THUWAL, Saudi Arabia (Reuters) - Saudi Arabia opened its first co-educational university on Wednesday, a high-tech campus with massive funds which reformers hope will spearhead change in the Islamic state.
Western diplomats hope the King Abdullah University of Science and Technology (KAUST), which has attracted more than 70 professors and 800 students from abroad, will stimulate reform after recent setbacks such as shelving municipal elections and cancelling cultural events opposed by clerics.
King Abdullah has promoted reforms since taking office in 2005 to create a modern state, stave off Western criticisms and lower dependence on oil.
But he faces resistance from conservative clerics and princes in Saudi Arabia, one of the world's top oil exporters.
Al Qaeda militants launched a campaign against the state in 2003, blaming the royal family for corruption and opposing its alliance with the United States. It was mainly Saudis who carried out the September 11, 2001 attacks on U.S. targets.
Officials who back Abdullah fear that without reforms young people will be drawn to militancy in the future.
"Undoubtedly, scientific centres that embrace all peoples are the first line of defense against extremists," Abdullah told regional leaders such as Presidents Bashar al-Assad of Syria and Abdullah Gul of Turkey, Western officials and Nobel laureates during the inauguration.
Supporters are presenting KAUST as a tangible gain for the king's plans, which have included more long-term projects such as an overhaul of courts, the education system, and building "economic cities" to create jobs for the young population.
"KAUST is eventually some tangible result after so much was planned and so little done," said a Western diplomat in Riyadh.
Former U.S. diplomat John Burgess wrote in his Saudi blog "Crossroads Arabia": "There is truly no other university in the world so well-equipped. Anywhere. The issue is, of course, what is to be done with the equipment and that remains to be seen."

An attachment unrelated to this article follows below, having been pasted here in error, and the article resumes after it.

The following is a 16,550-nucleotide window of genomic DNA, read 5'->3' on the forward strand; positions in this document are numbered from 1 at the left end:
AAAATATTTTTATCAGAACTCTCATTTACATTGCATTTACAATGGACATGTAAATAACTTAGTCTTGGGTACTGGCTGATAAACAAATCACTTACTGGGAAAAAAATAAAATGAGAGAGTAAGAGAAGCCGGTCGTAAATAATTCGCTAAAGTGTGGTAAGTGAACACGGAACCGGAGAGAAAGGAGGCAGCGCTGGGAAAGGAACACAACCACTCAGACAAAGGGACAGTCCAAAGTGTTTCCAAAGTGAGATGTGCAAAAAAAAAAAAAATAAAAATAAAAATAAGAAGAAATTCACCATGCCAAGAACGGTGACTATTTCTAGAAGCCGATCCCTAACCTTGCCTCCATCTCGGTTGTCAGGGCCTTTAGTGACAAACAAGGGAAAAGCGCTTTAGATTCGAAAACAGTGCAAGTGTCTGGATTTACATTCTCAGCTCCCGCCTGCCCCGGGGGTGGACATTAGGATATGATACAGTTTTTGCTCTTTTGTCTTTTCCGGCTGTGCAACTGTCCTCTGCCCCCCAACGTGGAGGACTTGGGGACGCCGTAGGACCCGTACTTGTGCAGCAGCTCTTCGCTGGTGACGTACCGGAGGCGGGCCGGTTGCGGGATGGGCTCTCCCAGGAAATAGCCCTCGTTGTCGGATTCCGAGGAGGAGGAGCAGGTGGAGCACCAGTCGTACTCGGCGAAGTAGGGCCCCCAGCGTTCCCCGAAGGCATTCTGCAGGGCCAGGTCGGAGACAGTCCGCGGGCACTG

One of the main goals is to produce Saudi scientists but so far locals, who had to compete in a tough admission process, make up only 15 percent of students coming from 61 countries, said KAUST President Choon Fong Shih of Singapore.
MIDDLE OF NOWHERE
Located next to the Red Sea village of Thuwal north of Jeddah, the 36-square-mile campus has lured scientists from abroad with luxury packages and a life far from the reality of the Islamic state, where clerics have wide powers over society in an alliance with the Saudi ruling family.
"The community's design facilitates access to the Red Sea and encourages active, healthy living and group interaction," says the KAUST website. Unlike in Saudi universities, male and female students can attend classes together and mix in cafes.
With more than 70 green spaces, gyms, clinics, spacious residential districts and staff driving around in electric cars there is no reason to leave the campus, which is far from the prying eyes of the religious police.
Staff were full of praise for the university.
"One of the motivations (to come here) was that ... anything that I would dream of is here," said India's Kultaransingh Hooghan, a computer researcher who just relocated to Thuwal.
"There is no barrier in science," said Canada's Jasmeen Merzaban, an assistant professor of biochemistry. "Whether you are a woman or a man, working side by side you don't look at the gender at all. It's all based on science."
KAUST is run by the state oil company Aramco, which has a similar liberal enclave at its headquarters in Dhahran on the Gulf coast. It is outside the control of the education ministry.
Columnist Abdullah al-Alami, who worked at Aramco, said more Saudis must enrol to make KAUST a success.
"Fifteen percent is a small start, but remember that when Aramco was established the percentage of Saudis was less than 5 percent. Today, Saudi employees make up more than 90 percent of the Aramco population," he said.
Analysts and diplomats say it is the state education system that Saudi Arabia needs to reform.
"KAUST is impressive but starts at the wrong end. Instead of pumping billions into universities you need to reform primary schools focusing on religion," said another Western diplomat.
(Editing by Andrew Hammond and Tim Pearce)